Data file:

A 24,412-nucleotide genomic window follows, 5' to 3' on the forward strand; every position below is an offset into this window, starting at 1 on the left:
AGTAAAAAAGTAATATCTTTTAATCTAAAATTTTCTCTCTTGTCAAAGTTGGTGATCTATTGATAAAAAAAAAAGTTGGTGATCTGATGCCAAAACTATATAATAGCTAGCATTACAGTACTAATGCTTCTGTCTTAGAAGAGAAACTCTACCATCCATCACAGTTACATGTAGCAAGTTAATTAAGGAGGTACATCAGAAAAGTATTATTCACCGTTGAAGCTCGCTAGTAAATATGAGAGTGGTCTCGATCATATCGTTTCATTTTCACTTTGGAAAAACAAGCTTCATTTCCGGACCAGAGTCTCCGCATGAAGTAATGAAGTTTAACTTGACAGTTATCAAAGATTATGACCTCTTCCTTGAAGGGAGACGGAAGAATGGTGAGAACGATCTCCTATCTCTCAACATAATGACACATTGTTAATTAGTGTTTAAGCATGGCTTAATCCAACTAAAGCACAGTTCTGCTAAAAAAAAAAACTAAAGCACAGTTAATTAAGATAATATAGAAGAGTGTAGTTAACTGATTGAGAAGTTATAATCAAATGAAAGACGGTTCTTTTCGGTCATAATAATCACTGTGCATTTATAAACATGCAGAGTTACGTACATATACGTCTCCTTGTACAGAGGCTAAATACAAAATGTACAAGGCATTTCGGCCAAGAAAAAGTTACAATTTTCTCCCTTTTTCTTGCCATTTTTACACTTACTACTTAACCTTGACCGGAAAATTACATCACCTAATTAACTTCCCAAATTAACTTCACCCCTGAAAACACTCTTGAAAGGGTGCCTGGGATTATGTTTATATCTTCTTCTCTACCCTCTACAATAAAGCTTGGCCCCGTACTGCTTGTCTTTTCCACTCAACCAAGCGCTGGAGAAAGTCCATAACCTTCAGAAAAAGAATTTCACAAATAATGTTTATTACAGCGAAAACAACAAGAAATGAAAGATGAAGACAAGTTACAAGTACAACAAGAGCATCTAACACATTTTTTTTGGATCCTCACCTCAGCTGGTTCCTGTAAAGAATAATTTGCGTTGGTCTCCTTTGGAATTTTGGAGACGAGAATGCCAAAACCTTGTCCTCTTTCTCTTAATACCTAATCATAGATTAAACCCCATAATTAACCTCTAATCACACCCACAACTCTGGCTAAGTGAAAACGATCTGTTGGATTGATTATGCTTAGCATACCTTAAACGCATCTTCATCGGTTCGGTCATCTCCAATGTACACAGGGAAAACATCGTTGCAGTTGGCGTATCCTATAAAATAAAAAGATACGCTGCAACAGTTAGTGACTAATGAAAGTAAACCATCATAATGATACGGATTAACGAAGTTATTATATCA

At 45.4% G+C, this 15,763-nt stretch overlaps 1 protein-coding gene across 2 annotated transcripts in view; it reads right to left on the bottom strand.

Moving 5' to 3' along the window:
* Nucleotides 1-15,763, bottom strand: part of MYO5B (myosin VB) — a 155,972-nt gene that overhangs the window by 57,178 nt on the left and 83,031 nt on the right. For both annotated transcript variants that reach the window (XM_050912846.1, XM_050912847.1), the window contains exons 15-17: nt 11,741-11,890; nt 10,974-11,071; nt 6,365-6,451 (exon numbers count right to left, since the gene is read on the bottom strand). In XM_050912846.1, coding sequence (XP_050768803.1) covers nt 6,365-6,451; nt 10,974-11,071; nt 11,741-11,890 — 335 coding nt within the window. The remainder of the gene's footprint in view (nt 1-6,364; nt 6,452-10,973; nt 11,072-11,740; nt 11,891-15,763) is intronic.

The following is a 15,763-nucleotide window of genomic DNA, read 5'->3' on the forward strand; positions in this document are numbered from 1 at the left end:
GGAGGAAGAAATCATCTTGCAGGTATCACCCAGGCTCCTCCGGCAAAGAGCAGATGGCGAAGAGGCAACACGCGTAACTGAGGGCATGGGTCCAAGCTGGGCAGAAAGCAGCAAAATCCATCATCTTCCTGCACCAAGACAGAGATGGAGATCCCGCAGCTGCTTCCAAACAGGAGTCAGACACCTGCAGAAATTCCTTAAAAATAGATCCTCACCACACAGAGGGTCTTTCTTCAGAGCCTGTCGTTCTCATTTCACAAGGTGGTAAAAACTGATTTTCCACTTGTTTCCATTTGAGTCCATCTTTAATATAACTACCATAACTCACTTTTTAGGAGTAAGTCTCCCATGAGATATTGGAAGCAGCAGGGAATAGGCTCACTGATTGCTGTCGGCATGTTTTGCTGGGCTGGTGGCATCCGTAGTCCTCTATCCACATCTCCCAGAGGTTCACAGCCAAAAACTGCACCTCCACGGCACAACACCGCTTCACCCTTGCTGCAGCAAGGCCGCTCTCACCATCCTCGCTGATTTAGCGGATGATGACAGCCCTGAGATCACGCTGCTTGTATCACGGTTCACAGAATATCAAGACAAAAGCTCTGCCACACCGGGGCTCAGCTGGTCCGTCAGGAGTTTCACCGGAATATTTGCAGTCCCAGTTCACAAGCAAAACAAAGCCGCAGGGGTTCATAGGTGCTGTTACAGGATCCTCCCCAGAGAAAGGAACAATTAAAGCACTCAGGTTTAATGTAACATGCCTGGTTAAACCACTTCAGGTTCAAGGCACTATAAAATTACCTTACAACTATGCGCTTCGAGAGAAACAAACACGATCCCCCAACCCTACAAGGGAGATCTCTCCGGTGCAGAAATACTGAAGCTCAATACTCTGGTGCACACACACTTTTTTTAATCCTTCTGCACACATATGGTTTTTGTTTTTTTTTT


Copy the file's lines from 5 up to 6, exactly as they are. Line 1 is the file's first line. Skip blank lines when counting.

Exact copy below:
* Nucleotides 1-15,763, bottom strand: part of MYO5B (myosin VB) — a 155,972-nt gene that overhangs the window by 57,178 nt on the left and 83,031 nt on the right. For both annotated transcript variants that reach the window (XM_050912846.1, XM_050912847.1), the window contains exons 15-17: nt 11,741-11,890; nt 10,974-11,071; nt 6,365-6,451 (exon numbers count right to left, since the gene is read on the bottom strand). In XM_050912846.1, coding sequence (XP_050768803.1) covers nt 6,365-6,451; nt 10,974-11,071; nt 11,741-11,890 — 335 coding nt within the window. The remainder of the gene's footprint in view (nt 1-6,364; nt 6,452-10,973; nt 11,072-11,740; nt 11,891-15,763) is intronic.

The following is a 15,763-nucleotide window of genomic DNA, read 5'->3' on the forward strand; positions in this document are numbered from 1 at the left end: